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Call for more humanity in inquests after study finds some bereaved feel let down

A three- year research project has been carried out with 89 bereaved people on their experiences of inquests (Alamy/PA)
A three- year research project has been carried out with 89 bereaved people on their experiences of inquests (Alamy/PA)

Many bereaved who have gone through an inquest after the death of a loved one have been left feeling let down by the process, the findings of a study described as the largest of its kind have suggested.

While some felt a catharsis, peace or relief from the experience, more of those who took part in the three-year research project by Birkbeck, University of London and the University of Bath told of negative impacts.

Feelings of anxiety and uncertainty during what could be lengthy investigations subject to delays were cited, with some even saying the distress caused by the process was comparable to that caused by the death itself, researchers said.

The project involved interviews with 89 bereaved people on their experience of the coroner service, 82 professionals, including coroners, coroners’ officers and lawyers, and 19 professional witnesses such as police officers and prison staff.

Inquests are held if a cause of death is unknown, the person died a violent or unnatural death or the person died in prison or police custody.

The researchers, who said their work is the “largest ever empirical investigation of lay and professional experiences of the coronial process in England and Wales”, stressed that it was qualitative and therefore does not provide an exhaustive or representative portrayal of the process, and added that the self-selected sample of bereaved people “is likely to be skewed towards those who had been bereaved in contentious circumstances”.

But they argued that this does not take away from the value of their personal accounts of direct experiences of the system.

The findings highlighted a “profound mismatch between what was expected and what, in practice, was experienced” for families during inquests, they said.

The paper stated: “In other words, most respondents felt they had been let down by a process that failed to deliver what, in their eyes, it should.

“When we interviewed coronial professionals, they largely acknowledged that the coronial process risks disappointing bereaved people involved in it.

“However, their views were mixed as to the extent to which this risk arises from uninformed and unrealistic expectations on the part of the bereaved, or from systemic imbalances within the process.”

One mother who took part in the research was quoted as saying “the inquest was probably not far off as traumatic (as the death) for me”, while a sister said “we felt (as if we were) in the moment of my brother’s death again, it felt like I was experiencing it twice”.

While some bereaved said they had “kind and encouraging” or “very warm” experiences with the coroner and officials, others described “stern” attitudes and insensitivity such as the use of the phrase “good news” regarding an autopsy having been completed.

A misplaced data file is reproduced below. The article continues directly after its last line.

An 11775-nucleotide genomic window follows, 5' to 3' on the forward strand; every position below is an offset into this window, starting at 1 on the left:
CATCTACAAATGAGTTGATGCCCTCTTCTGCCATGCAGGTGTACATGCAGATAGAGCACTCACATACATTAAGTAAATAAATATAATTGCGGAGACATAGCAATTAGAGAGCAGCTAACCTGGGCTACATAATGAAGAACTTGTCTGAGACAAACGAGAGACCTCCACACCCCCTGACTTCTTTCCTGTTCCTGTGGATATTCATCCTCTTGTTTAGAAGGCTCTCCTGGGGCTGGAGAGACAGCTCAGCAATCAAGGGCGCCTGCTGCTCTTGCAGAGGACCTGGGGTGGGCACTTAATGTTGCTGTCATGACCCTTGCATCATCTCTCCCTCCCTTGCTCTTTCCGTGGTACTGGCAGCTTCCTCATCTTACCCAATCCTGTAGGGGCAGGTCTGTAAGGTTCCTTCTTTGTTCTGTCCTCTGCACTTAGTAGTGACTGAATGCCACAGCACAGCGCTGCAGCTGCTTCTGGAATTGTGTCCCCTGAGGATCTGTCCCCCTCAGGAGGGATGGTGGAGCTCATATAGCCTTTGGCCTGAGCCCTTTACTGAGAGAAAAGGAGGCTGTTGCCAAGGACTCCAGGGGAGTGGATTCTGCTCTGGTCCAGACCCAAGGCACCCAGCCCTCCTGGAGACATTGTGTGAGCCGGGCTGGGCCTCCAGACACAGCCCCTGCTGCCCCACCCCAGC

The researchers described a “challenging wider context” for coroners today, in being “under-resourced and over-stretched”, with an increasing workload “and (growing) societal expectations of what it can achieve – particularly in terms of addressing the causes of preventable deaths”.

The paper noted that a source of “profound frustration and disappointment” to many bereaved respondents was a feeling that little was being done to help prevent future deaths.

“Failings in prevention were variously attributed to the narrowness of the investigation; to the weak content of PFD (prevention of future death) reports; and to the lack of oversight of institutional responses to reports,” it said.

In a series of recommendations, the researchers said the role and functions of a coroner should be clarified, including in relation to prevention of future deaths, as part of wider discussions about the future of the service; communication must be improved to ensure bereaved have access to clear, concise and practical information about the process and how they can engage with it; communication must always be kind and compassionate using respectful language and always giving the opportunity for pen portraits and photographs to be presented at hearings.

They also recommended that new opportunities and forums for restorative dialogue should be provided between professionals who had some involvement in the death and the bereaved.

Project lead, Professor Jessica Jacobson, director of the Institute for Crime and Justice Policy Research (ICPR) at Birkbeck, said many the bereaved interviewees “recounted experiences of the coronial process that fell far short of their expectations”.

She added: “The answers and accountability they sought were not forthcoming. Opportunities to learn lessons were missed. Even basic decency and compassion were sometimes lacking.

“Change is urgently needed to close the gap between expectations of the coroner service and what, in practice, it can deliver. It is time to ensure that humanity is put at the heart of the service; that bereaved people receive sufficient support to navigate the process; and that they are always treated with empathy and respect.

“Also essential is a wider public conversation about the purposes of coroners’ inquests and what they can – and can’t – achieve.”

The Voicing Loss research is published at https://voicing-loss.icpr.org.uk/

Measures have previously been taken in an effort to make inquests more sympathetic to bereaved families, including training for coroners and coroner officers and a refreshed Guide to Coroner Services for Bereaved People being issued in January 2020.